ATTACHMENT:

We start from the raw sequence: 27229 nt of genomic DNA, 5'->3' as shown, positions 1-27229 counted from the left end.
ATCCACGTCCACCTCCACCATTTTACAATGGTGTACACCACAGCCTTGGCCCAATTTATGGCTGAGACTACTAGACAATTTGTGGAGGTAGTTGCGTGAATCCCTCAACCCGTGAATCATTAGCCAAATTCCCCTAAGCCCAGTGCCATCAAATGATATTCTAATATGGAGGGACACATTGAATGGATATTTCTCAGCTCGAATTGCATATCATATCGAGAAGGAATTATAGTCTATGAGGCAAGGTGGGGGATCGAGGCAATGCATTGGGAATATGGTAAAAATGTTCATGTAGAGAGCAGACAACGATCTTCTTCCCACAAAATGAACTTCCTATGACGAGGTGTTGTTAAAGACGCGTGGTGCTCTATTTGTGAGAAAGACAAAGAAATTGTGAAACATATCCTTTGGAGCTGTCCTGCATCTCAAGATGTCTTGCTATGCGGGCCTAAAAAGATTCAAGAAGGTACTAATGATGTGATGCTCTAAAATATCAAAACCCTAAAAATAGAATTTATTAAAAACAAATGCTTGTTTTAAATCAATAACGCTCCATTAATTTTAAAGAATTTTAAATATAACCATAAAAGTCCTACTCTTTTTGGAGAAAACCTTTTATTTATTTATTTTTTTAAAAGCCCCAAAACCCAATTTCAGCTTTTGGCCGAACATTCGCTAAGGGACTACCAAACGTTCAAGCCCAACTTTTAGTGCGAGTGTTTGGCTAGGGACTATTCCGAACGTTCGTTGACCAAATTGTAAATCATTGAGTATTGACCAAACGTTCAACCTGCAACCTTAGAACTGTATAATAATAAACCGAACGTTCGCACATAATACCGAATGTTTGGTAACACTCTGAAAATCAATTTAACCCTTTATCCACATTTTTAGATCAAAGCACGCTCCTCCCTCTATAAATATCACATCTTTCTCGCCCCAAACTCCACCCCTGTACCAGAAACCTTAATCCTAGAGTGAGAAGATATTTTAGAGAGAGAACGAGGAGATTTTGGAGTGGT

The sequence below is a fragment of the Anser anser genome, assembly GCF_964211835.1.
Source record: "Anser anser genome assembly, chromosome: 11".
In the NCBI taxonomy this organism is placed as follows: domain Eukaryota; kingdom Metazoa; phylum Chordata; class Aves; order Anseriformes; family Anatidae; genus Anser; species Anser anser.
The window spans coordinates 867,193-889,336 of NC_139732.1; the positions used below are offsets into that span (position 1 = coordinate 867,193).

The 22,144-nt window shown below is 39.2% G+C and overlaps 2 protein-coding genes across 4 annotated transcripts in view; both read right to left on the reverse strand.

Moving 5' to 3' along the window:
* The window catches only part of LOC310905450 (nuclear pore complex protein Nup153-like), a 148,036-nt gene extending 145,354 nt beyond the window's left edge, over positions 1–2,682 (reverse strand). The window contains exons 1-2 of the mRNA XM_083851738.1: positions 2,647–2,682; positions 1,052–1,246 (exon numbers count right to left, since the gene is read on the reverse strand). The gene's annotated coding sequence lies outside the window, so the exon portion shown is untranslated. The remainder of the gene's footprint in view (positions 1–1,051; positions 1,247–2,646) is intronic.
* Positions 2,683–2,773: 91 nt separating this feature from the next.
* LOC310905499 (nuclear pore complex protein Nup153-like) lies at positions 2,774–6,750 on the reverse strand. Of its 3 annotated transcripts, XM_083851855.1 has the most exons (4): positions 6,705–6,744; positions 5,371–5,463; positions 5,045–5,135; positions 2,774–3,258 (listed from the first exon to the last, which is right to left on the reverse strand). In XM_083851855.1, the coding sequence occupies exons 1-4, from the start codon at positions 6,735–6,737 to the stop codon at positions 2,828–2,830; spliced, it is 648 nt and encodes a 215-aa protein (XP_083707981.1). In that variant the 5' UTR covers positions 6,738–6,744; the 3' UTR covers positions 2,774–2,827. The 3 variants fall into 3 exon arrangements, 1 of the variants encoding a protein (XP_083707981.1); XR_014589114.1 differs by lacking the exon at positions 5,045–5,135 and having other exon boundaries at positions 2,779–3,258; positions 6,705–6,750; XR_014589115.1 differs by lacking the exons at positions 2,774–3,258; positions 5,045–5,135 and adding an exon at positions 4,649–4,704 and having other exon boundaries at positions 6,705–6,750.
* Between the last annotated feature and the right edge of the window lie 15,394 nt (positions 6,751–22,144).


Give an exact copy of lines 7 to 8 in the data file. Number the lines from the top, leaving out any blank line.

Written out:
The 22,144-nt window shown below is 39.2% G+C and overlaps 2 protein-coding genes across 4 annotated transcripts in view; both read right to left on the reverse strand.

Moving 5' to 3' along the window: